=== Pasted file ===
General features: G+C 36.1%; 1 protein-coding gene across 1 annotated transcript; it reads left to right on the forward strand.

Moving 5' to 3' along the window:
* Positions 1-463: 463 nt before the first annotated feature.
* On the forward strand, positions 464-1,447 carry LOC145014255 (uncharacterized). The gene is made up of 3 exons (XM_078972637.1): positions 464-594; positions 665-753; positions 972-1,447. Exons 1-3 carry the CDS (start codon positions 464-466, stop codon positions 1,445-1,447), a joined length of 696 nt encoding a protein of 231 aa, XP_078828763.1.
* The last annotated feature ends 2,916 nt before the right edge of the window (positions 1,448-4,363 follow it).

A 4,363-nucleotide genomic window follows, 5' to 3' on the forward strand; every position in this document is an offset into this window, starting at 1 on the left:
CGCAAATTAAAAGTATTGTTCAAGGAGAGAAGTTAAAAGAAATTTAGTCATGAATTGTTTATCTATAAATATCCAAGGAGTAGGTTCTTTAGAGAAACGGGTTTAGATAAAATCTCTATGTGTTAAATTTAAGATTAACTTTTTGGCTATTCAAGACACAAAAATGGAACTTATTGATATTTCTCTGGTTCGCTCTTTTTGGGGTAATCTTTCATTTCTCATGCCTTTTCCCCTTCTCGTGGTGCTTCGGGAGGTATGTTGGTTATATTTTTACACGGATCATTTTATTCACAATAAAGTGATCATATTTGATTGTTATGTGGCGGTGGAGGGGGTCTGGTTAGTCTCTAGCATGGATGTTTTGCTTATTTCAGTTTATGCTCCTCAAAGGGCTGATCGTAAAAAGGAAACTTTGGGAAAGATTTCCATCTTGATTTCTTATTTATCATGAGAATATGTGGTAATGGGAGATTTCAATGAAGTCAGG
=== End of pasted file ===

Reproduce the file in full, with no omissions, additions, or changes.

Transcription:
General features: G+C 36.1%; 1 protein-coding gene across 1 annotated transcript; it reads left to right on the forward strand.

Moving 5' to 3' along the window:
* Positions 1-463: 463 nt before the first annotated feature.
* On the forward strand, positions 464-1,447 carry LOC145014255 (uncharacterized). The gene is made up of 3 exons (XM_078972637.1): positions 464-594; positions 665-753; positions 972-1,447. Exons 1-3 carry the CDS (start codon positions 464-466, stop codon positions 1,445-1,447), a joined length of 696 nt encoding a protein of 231 aa, XP_078828763.1.
* The last annotated feature ends 2,916 nt before the right edge of the window (positions 1,448-4,363 follow it).

A 4,363-nucleotide genomic window follows, 5' to 3' on the forward strand; every position in this document is an offset into this window, starting at 1 on the left:
CGCAAATTAAAAGTATTGTTCAAGGAGAGAAGTTAAAAGAAATTTAGTCATGAATTGTTTATCTATAAATATCCAAGGAGTAGGTTCTTTAGAGAAACGGGTTTAGATAAAATCTCTATGTGTTAAATTTAAGATTAACTTTTTGGCTATTCAAGACACAAAAATGGAACTTATTGATATTTCTCTGGTTCGCTCTTTTTGGGGTAATCTTTCATTTCTCATGCCTTTTCCCCTTCTCGTGGTGCTTCGGGAGGTATGTTGGTTATATTTTTACACGGATCATTTTATTCACAATAAAGTGATCATATTTGATTGTTATGTGGCGGTGGAGGGGGTCTGGTTAGTCTCTAGCATGGATGTTTTGCTTATTTCAGTTTATGCTCCTCAAAGGGCTGATCGTAAAAAGGAAACTTTGGGAAAGATTTCCATCTTGATTTCTTATTTATCATGAGAATATGTGGTAATGGGAGATTTCAATGAAGTCAGG